Mycterials

The aim of our project is to experiment with mycelium and different kinds of living and non-living materials to generate a new kind of mycelium …

Realistic Mycelium

Biodesign Blog. As it is common for most similar concepts our project went thought several iteration, before eventual form started to crystallize. Our initial concept …

The Challenge of Letting Go

Existing sustainable building models emphasize control over all aspects of architecture and design. The Living Building ChallengeTM, the most rigorous sustainable building standard that exists today, encourages designers, contractors, building owners, politicians and government officials to create built environments that benefit nature. It encourages “humanity to reconcile the built environment with the natural environment” [1]. While my Biodesign team agrees we need to reconcile manmade buildings with nature, we propose a different approach to this reconciliation. Starting from the perspective of existing building residents, my team and I are exploring a DIY approach to sustainable building.
In collaboration with my team members, I’m designing a circular waste management and food production system. Combining bioreactor technology and mycorrhizal networks, my team and I envision a future in which a home’s waste does not need to be managed by large-scale infrastructure, and a home’s food does not need to arrive by large-scale transportation networks. As the team’s designer, I’m researching design solutions that can empower individuals to close the loop between their waste management and food production.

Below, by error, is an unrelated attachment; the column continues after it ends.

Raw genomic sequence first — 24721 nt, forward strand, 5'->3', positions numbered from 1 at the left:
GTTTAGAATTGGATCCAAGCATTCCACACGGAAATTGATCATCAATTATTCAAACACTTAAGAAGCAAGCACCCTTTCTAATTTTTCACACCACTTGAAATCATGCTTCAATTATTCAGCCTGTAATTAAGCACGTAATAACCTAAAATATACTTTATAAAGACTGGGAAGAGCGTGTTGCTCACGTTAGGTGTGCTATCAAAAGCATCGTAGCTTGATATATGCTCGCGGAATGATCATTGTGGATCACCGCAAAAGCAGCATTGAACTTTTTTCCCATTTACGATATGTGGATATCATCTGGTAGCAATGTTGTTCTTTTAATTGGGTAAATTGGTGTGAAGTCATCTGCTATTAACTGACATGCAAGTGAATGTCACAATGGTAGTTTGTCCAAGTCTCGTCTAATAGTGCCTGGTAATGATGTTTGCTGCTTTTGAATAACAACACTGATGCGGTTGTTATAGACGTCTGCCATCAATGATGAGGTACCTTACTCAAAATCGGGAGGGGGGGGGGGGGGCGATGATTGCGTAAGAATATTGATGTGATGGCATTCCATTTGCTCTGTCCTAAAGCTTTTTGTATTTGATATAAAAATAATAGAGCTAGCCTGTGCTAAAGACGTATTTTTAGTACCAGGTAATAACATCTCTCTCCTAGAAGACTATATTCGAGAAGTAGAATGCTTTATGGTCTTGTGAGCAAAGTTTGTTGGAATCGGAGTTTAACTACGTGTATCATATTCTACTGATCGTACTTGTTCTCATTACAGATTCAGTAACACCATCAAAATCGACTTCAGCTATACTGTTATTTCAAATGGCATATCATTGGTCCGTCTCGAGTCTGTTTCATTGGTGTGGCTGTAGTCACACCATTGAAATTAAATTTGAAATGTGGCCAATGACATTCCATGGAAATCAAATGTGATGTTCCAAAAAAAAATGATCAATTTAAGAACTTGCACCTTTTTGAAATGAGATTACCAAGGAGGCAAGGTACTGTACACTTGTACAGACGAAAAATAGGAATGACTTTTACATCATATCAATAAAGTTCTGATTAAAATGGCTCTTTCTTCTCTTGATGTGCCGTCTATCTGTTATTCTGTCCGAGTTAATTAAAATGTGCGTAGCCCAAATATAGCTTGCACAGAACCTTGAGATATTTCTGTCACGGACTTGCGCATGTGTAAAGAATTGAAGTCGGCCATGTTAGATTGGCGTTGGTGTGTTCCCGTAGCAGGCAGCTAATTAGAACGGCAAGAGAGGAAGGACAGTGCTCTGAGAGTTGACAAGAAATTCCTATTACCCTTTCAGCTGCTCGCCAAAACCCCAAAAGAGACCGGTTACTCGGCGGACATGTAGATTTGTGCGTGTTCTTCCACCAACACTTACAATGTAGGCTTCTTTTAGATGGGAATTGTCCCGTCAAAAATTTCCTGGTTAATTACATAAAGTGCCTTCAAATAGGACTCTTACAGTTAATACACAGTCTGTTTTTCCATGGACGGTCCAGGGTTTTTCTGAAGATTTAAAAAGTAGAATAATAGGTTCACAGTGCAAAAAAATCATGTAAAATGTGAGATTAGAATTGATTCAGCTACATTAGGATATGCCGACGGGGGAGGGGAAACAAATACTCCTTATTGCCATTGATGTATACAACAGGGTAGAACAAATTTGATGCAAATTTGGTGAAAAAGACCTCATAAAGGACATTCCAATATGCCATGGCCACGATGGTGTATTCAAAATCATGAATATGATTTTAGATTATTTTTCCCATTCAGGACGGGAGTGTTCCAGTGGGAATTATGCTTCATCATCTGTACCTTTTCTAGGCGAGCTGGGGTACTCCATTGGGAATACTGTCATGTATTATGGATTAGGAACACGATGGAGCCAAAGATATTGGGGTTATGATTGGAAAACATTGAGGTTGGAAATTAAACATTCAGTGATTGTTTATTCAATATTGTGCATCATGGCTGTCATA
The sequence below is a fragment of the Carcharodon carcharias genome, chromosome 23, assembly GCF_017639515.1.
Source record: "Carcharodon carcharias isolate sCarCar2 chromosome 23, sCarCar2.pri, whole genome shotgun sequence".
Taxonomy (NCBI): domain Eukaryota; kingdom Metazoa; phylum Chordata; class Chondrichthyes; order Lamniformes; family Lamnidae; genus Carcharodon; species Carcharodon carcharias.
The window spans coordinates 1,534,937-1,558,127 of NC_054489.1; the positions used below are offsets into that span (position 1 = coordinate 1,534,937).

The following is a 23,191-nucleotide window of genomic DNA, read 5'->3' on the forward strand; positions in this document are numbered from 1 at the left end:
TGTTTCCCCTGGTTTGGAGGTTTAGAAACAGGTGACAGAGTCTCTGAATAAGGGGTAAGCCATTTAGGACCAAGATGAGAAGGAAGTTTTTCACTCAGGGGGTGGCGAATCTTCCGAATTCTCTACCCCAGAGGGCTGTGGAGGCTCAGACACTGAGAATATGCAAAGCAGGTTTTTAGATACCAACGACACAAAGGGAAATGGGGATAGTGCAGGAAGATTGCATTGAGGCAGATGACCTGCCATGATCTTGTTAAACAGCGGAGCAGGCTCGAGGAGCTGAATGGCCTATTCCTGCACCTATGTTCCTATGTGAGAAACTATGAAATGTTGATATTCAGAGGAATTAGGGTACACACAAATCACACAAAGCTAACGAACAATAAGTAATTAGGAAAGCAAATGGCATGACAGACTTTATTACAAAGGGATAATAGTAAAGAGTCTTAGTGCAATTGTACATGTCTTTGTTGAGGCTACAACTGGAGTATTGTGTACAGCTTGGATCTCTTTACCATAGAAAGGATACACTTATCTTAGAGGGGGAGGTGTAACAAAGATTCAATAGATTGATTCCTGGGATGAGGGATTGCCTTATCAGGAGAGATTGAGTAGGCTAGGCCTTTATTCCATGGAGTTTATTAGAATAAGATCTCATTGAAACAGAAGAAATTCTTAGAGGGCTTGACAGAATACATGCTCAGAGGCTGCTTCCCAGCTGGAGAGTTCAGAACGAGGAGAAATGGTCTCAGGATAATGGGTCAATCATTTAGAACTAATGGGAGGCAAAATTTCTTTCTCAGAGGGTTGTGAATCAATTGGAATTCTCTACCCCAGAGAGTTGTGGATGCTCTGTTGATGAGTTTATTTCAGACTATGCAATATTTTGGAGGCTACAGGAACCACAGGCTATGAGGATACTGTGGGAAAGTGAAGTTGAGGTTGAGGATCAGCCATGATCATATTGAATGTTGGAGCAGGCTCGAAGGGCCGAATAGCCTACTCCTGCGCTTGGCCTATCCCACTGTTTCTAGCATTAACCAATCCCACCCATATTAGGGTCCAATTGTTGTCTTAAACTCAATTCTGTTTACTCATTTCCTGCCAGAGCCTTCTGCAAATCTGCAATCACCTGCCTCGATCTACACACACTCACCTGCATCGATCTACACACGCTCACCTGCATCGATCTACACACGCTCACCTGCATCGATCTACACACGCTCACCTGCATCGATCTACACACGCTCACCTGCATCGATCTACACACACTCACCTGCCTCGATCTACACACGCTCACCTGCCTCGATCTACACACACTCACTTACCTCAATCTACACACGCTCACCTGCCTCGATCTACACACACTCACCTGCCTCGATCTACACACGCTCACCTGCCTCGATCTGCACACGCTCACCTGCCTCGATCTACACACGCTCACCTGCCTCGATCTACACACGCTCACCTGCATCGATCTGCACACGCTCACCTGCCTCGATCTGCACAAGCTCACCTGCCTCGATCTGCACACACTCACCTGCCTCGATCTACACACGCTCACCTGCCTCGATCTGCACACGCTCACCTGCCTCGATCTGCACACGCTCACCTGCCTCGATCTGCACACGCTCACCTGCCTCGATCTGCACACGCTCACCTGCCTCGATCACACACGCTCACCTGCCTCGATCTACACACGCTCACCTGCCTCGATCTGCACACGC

When compared with alternative waste management systems, studies indicate that membrane bioreactors are becoming increasingly popular for waste management thanks to their relatively clean effluent and smaller infrastructural footprint. Nevertheless, the cost of bioreactors remains high due to energy demands, replacement and maintenance costs, and sludge disposal [2]. I’m investigating the feasibility of installing bioreactors in easily accessible locations to reduce replacement and maintenance costs, and the feasibility of using found materials to build the bioreactor. One concern with at-home bioreactors is nutrient excess: if homeowners do not build or manage the bioreactor system properly, nutrients could leak out of the system and cause eutrophication [3]. Perhaps such unexpected plant growth would not be such a bad thing, though. To truly reconcile “the built environment with the natural environment,” shouldn’t we as humans change our attitude towards nature? Shouldn’t we be willing to let nature flourish as it may instead of dictating when and where it can grow?

Download a PDF storyboard of a web experience of the vision here (inspired by One Shared House 2030 [4])

 

[1] Living Building Challenge: https://living-future.org/lbc/

[2] Kraume, M., & Drews, A. (2010). Membrane Bioreactors in Waste Water Treatment – Status and Trends. Chemical Engineering & Technology, 33(8), 1251-1259. doi:10.1002/ceat.201000104

[3] Natural Resources Conservation Service. (n.d.). Retrieved March 19, 2018, from https://www.nrcs.usda.gov/wps/portal/nrcs/detail/?ss=16&navtype=SUBNAVIGATION&cid=nrcs143_014203&navid=120110120000000&pnavid=120110000000000&position=Not Yet Determined.Html&ttype=detail&pname=Fate and Transport of Nutrients: Phosphorus%2

[4] One Shared House 2030: http://onesharedhouse2030.com/